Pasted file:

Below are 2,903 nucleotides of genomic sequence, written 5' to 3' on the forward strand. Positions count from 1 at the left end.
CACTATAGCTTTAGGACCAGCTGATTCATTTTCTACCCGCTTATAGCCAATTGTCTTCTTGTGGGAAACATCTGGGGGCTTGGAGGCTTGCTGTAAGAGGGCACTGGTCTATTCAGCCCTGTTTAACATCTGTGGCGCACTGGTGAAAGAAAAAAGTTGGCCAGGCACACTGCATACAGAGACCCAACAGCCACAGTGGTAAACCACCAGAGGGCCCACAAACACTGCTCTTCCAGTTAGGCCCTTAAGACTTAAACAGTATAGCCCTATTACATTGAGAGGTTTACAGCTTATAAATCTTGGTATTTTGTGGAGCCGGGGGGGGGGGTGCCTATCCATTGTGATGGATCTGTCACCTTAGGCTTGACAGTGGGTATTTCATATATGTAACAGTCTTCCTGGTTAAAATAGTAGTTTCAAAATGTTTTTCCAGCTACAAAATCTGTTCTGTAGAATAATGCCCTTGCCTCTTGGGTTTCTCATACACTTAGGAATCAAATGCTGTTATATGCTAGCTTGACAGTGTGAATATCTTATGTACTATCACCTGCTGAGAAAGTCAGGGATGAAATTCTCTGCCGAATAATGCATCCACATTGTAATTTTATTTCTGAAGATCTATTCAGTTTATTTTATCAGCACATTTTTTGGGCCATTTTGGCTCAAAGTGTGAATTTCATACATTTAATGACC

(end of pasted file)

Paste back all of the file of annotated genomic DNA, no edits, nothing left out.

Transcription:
Below are 2,903 nucleotides of genomic sequence, written 5' to 3' on the forward strand. Positions count from 1 at the left end.
CACTATAGCTTTAGGACCAGCTGATTCATTTTCTACCCGCTTATAGCCAATTGTCTTCTTGTGGGAAACATCTGGGGGCTTGGAGGCTTGCTGTAAGAGGGCACTGGTCTATTCAGCCCTGTTTAACATCTGTGGCGCACTGGTGAAAGAAAAAAGTTGGCCAGGCACACTGCATACAGAGACCCAACAGCCACAGTGGTAAACCACCAGAGGGCCCACAAACACTGCTCTTCCAGTTAGGCCCTTAAGACTTAAACAGTATAGCCCTATTACATTGAGAGGTTTACAGCTTATAAATCTTGGTATTTTGTGGAGCCGGGGGGGGGGGTGCCTATCCATTGTGATGGATCTGTCACCTTAGGCTTGACAGTGGGTATTTCATATATGTAACAGTCTTCCTGGTTAAAATAGTAGTTTCAAAATGTTTTTCCAGCTACAAAATCTGTTCTGTAGAATAATGCCCTTGCCTCTTGGGTTTCTCATACACTTAGGAATCAAATGCTGTTATATGCTAGCTTGACAGTGTGAATATCTTATGTACTATCACCTGCTGAGAAAGTCAGGGATGAAATTCTCTGCCGAATAATGCATCCACATTGTAATTTTATTTCTGAAGATCTATTCAGTTTATTTTATCAGCACATTTTTTGGGCCATTTTGGCTCAAAGTGTGAATTTCATACATTTAATGACC